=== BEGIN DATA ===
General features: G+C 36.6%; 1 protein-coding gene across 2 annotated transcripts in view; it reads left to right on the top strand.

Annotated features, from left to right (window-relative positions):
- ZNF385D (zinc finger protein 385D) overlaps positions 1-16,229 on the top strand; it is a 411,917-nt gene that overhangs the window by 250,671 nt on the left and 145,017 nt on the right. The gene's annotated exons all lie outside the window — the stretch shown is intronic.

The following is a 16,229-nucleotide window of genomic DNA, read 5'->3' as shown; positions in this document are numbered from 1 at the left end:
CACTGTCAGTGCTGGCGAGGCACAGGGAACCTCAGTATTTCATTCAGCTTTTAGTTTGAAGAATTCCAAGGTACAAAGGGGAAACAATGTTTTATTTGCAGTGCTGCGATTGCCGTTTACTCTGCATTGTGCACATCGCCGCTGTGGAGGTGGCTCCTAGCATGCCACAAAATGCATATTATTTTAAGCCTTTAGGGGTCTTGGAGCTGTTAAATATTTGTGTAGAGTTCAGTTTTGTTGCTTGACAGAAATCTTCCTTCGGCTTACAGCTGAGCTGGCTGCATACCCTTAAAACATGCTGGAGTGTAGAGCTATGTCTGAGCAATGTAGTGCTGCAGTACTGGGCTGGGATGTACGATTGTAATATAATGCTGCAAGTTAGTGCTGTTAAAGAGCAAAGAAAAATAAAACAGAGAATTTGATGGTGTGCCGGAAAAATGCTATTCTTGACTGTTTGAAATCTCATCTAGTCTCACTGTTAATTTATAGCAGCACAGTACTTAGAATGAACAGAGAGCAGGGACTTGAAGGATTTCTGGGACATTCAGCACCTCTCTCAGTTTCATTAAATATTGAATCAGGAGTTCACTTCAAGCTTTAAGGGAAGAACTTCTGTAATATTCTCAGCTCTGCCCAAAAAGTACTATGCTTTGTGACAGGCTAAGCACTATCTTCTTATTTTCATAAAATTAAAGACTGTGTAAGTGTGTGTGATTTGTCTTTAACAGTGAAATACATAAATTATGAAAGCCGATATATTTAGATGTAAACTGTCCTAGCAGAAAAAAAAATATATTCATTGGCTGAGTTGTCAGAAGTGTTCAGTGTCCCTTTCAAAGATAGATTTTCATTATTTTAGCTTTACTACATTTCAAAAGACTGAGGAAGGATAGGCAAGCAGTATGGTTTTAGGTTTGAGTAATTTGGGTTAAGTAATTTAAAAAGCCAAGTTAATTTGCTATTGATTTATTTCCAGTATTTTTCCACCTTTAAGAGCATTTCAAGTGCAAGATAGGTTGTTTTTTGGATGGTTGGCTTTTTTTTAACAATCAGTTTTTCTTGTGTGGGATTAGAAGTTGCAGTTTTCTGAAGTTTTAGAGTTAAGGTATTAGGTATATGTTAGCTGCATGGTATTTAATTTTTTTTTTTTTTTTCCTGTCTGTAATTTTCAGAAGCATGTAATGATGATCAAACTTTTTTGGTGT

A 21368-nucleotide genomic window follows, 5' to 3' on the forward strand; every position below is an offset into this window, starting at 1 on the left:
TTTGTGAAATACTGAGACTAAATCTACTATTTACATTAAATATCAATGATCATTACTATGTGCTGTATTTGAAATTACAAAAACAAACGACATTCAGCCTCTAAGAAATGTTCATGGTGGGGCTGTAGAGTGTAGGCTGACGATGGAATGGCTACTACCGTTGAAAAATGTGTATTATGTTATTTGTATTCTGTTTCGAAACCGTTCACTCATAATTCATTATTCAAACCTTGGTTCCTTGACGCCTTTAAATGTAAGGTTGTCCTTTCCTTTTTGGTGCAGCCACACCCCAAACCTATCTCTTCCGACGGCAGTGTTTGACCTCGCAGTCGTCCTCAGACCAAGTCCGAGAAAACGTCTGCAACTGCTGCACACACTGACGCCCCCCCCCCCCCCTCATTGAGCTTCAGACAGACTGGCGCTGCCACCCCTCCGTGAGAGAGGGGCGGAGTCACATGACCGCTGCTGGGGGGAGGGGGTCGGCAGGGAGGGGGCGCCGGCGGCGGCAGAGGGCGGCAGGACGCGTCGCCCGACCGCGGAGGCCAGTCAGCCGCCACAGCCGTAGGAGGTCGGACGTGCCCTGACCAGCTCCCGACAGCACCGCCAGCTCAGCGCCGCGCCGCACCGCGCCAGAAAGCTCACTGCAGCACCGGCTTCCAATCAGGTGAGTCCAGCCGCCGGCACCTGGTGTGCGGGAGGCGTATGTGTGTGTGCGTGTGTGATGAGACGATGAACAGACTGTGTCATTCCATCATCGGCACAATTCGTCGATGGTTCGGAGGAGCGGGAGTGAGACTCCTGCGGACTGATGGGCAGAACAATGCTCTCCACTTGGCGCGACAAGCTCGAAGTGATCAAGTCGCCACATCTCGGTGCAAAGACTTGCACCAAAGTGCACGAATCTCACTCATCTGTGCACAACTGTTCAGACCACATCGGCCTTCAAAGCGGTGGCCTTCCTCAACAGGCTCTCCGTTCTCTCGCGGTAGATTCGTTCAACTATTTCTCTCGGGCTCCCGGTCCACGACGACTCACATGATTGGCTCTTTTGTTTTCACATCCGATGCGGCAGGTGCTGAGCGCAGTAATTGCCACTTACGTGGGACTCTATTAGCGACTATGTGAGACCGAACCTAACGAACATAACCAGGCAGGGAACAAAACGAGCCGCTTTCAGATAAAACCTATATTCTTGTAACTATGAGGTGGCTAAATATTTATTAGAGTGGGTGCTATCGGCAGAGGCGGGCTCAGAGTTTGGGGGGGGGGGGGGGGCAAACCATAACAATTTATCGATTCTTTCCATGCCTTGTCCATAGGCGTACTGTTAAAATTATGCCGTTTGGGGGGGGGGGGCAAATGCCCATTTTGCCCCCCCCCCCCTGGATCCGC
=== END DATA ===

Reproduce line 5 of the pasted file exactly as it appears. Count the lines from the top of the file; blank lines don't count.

CACTGTCAGTGCTGGCGAGGCACAGGGAACCTCAGTATTTCATTCAGCTTTTAGTTTGAAGAATTCCAAGGTACAAAGGGGAAACAATGTTTTATTTGCAGTGCTGCGATTGCCGTTTACTCTGCATTGTGCACATCGCCGCTGTGGAGGTGGCTCCTAGCATGCCACAAAATGCATATTATTTTAAGCCTTTAGGGGTCTTGGAGCTGTTAAATATTTGTGTAGAGTTCAGTTTTGTTGCTTGACAGAAATCTTCCTTCGGCTTACAGCTGAGCTGGCTGCATACCCTTAAAACATGCTGGAGTGTAGAGCTATGTCTGAGCAATGTAGTGCTGCAGTACTGGGCTGGGATGTACGATTGTAATATAATGCTGCAAGTTAGTGCTGTTAAAGAGCAAAGAAAAATAAAACAGAGAATTTGATGGTGTGCCGGAAAAATGCTATTCTTGACTGTTTGAAATCTCATCTAGTCTCACTGTTAATTTATAGCAGCACAGTACTTAGAATGAACAGAGAGCAGGGACTTGAAGGATTTCTGGGACATTCAGCACCTCTCTCAGTTTCATTAAATATTGAATCAGGAGTTCACTTCAAGCTTTAAGGGAAGAACTTCTGTAATATTCTCAGCTCTGCCCAAAAAGTACTATGCTTTGTGACAGGCTAAGCACTATCTTCTTATTTTCATAAAATTAAAGACTGTGTAAGTGTGTGTGATTTGTCTTTAACAGTGAAATACATAAATTATGAAAGCCGATATATTTAGATGTAAACTGTCCTAGCAGAAAAAAAAATATATTCATTGGCTGAGTTGTCAGAAGTGTTCAGTGTCCCTTTCAAAGATAGATTTTCATTATTTTAGCTTTACTACATTTCAAAAGACTGAGGAAGGATAGGCAAGCAGTATGGTTTTAGGTTTGAGTAATTTGGGTTAAGTAATTTAAAAAGCCAAGTTAATTTGCTATTGATTTATTTCCAGTATTTTTCCACCTTTAAGAGCATTTCAAGTGCAAGATAGGTTGTTTTTTGGATGGTTGGCTTTTTTTTAACAATCAGTTTTTCTTGTGTGGGATTAGAAGTTGCAGTTTTCTGAAGTTTTAGAGTTAAGGTATTAGGTATATGTTAGCTGCATGGTATTTAATTTTTTTTTTTTTTTTCCTGTCTGTAATTTTCAGAAGCATGTAATGATGATCAAACTTTTTTGGTGT